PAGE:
- Playing the field regularly is not an option anymore. Johnny has played just 352.1 innings in the outfield over the last two years, with 82.9% of his plate appearances coming as the DH. He can probably spot start in left once in while, but anything more is asking for trouble.
True Yankee™ status is a powerful thing, and it’s been known to cloud judgment from time to time. Damon isn’t the guy he was in 2009 (.376 wOBA with 24 homers) and he’s not some kind of clutch god (.225 AVG and .287 wOBA with runners in scoring position last two years), and returning to the Yankees won’t magically revitalize him. Sure, Yankee Stadium will probably allow him to pop a few more homers, but at his age he’s more likely to keep slipping. Then again, stranger things have happened.
If the Yankees want to go real cheap on their DH spot next year, Damon’s probably the best they’ll be able to do on the free agent market. He’s a useful piece but no longer a difference maker capable of wreaking havoc atop the order, but he’ll stay in the lineup and put together tough at-bats, maybe even hitting the ball out of the park on occasion. An Andruw Jones-esque contract is probably in order, meaning just $2M with some incentives. Anything more than would be pushing it, especially since no other club is in a rush to sign him.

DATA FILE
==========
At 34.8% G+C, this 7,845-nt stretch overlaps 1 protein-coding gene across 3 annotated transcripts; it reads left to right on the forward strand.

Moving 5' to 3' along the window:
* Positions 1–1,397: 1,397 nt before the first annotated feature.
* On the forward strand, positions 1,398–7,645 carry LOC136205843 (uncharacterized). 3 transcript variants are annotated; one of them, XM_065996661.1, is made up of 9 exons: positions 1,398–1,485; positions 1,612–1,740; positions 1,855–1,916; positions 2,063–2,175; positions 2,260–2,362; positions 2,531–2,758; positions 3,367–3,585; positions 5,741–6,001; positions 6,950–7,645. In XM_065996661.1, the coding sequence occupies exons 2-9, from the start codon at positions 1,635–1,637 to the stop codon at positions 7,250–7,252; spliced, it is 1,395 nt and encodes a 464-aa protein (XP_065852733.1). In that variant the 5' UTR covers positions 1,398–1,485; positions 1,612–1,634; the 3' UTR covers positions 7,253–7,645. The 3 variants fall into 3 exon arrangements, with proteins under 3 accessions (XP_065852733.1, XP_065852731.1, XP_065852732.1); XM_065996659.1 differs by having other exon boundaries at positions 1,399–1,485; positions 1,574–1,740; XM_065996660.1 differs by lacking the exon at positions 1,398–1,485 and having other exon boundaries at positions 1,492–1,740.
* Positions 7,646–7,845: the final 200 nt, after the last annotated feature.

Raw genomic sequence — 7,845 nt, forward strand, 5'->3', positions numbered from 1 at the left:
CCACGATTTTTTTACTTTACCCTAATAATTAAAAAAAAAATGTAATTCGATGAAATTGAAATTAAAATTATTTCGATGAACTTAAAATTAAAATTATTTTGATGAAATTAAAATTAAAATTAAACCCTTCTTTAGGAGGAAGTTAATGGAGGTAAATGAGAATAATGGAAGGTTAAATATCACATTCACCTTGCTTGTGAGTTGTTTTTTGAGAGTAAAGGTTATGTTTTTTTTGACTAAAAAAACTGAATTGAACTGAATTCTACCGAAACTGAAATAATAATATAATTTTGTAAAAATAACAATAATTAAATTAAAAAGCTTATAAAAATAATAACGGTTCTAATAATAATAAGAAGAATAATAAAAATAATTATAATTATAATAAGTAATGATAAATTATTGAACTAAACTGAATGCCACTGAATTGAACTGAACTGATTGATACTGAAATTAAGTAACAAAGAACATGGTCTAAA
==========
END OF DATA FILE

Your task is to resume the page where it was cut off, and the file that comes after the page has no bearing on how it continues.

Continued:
Yesterday afternoon the Mets somewhat surprisingly waived former top prospect Fernando Martinez, cutting ties with the 23-year-old outfielder to make room on the roster for personal fave Scott Hairston. Baseball America considered him one of the top 100 prospects in the game as recently as 2010 and four times overall, but the Omar Minaya regime did their best to sabotage his development by rushing him through the minors. The new Sandy Alderson led front office is basically turning the page.
It’s all but guaranteed that some team will acquire Martinez from the Mets, either off waivers or through trade. Should that team be the Yankees? Let’s take a look…